With an insider’s eye, Hot Dish tracks the tastiest bits of Minnesota’s political scene and keep you up-to-date on those elected to serve you.

Contributors in Minnesota: Patrick Condon, J. Patrick Coolican, Patricia Lopez, Ricardo Lopez, Abby Simons, Rachel E. Stassen-Berger and Glen Stubbe. Contributors in D.C.: Allison Sherry and Jim Spencer.

Klobuchar worried about Bachmann running for Senate?

Posted by: under Minnesota U.S. senators Updated: December 14, 2010 - 9:58 AM

Is Sen. Amy Klobuchar concerned about a Michele Bachmann Senate run?

At least one supporter seems to think so.

Chicago-based public affairs strategist Rebecca Sive wrote on the Huffington Post that the Minnesota Democrat expressed concern during a recent conversation about Bachman running for Senate in 2012.

“It was stunning to me when caring Amy Klobuchar…told me she was concerned about the prospect of Michele Bachmann running against her for election to the U.S. Senate,” Sive wrote.

When contacted by Hot Dish, Sive downplayed any Bachmann threat, and her whole article is dedicated to making the case for Klobuchar and against Bachmann. Sive, who has known Klobuchar since law school (she went to Carleton College), said the two discussed a range of potential candidates.

But Sive’s article hinted at the Democrats' $13 million problem: Bachmann’s fundraisng haul in 2010 broke House records and put her ahead of most senators, and she still has $2 million left over from her House race.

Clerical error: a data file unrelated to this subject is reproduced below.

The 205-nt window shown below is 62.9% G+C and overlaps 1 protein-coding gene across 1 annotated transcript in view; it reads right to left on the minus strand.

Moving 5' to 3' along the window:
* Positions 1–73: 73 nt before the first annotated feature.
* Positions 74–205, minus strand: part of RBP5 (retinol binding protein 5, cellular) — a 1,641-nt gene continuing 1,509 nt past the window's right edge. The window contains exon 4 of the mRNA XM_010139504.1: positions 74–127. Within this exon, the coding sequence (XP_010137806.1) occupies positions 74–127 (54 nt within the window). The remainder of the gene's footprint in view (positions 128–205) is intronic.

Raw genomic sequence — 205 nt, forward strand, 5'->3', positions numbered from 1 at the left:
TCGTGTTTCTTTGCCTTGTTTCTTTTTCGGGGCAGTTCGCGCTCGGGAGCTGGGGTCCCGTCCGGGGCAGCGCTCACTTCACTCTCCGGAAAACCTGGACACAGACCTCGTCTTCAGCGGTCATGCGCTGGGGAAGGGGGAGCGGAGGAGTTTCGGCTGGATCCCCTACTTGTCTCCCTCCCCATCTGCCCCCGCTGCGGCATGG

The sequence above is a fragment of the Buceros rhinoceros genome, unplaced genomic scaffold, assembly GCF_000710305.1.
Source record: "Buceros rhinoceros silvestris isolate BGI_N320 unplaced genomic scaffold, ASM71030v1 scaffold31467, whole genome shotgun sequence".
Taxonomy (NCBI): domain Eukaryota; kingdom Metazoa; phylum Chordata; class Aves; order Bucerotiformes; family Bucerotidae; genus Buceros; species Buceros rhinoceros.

At the same time, Bachmann has become a polarizing figure, as early state polling shows Klobuchar has a 17-point lead over Bachmann in a hypothetical matchup. Public Policy Polling, which conducted the poll, says Klobuchar is the most popular of 66 senators it measured in 2010.

The same firm also released a poll Monday, however, that found 36 percent of Minnesota Republicans want Bachmann to run against Klobuchar, 16 points higher than anyone else.

Gov. Tim Pawlenty, who is looking toward a higher office than the Senate in 2012, comes in second at 20 percent, followed by Norm Coleman at 14 percent and a handful of others in single digits.

ADVERTISEMENT

Connect with twitterConnect with facebookConnect with Google+Connect with PinterestConnect with PinterestConnect with RssfeedConnect with email newsletters

ADVERTISEMENT

ADVERTISEMENT

ADVERTISEMENT

ADVERTISEMENT